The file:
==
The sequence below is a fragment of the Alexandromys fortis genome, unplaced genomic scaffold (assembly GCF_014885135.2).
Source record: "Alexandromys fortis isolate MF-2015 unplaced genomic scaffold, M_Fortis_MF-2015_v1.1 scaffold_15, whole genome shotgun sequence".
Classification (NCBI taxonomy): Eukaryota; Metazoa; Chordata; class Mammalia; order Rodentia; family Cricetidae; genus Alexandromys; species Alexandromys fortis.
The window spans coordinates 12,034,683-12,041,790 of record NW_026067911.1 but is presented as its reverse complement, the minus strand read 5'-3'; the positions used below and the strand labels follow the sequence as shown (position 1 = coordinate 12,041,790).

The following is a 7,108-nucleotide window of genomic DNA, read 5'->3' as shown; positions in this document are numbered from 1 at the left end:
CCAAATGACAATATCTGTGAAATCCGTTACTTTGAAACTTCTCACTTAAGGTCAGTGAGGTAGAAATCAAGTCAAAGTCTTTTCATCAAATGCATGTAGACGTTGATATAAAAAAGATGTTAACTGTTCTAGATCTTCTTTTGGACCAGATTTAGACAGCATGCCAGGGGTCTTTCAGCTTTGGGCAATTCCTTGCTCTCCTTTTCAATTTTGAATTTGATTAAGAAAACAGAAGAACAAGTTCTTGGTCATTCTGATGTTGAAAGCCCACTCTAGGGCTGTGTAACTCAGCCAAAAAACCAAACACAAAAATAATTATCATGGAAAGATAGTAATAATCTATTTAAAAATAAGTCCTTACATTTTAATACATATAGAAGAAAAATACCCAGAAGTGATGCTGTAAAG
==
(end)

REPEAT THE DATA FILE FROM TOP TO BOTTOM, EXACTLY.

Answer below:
The sequence below is a fragment of the Alexandromys fortis genome, unplaced genomic scaffold (assembly GCF_014885135.2).
Source record: "Alexandromys fortis isolate MF-2015 unplaced genomic scaffold, M_Fortis_MF-2015_v1.1 scaffold_15, whole genome shotgun sequence".
Classification (NCBI taxonomy): Eukaryota; Metazoa; Chordata; class Mammalia; order Rodentia; family Cricetidae; genus Alexandromys; species Alexandromys fortis.
The window spans coordinates 12,034,683-12,041,790 of record NW_026067911.1 but is presented as its reverse complement, the minus strand read 5'-3'; the positions used below and the strand labels follow the sequence as shown (position 1 = coordinate 12,041,790).

The following is a 7,108-nucleotide window of genomic DNA, read 5'->3' as shown; positions in this document are numbered from 1 at the left end:
CCAAATGACAATATCTGTGAAATCCGTTACTTTGAAACTTCTCACTTAAGGTCAGTGAGGTAGAAATCAAGTCAAAGTCTTTTCATCAAATGCATGTAGACGTTGATATAAAAAAGATGTTAACTGTTCTAGATCTTCTTTTGGACCAGATTTAGACAGCATGCCAGGGGTCTTTCAGCTTTGGGCAATTCCTTGCTCTCCTTTTCAATTTTGAATTTGATTAAGAAAACAGAAGAACAAGTTCTTGGTCATTCTGATGTTGAAAGCCCACTCTAGGGCTGTGTAACTCAGCCAAAAAACCAAACACAAAAATAATTATCATGGAAAGATAGTAATAATCTATTTAAAAATAAGTCCTTACATTTTAATACATATAGAAGAAAAATACCCAGAAGTGATGCTGTAAAG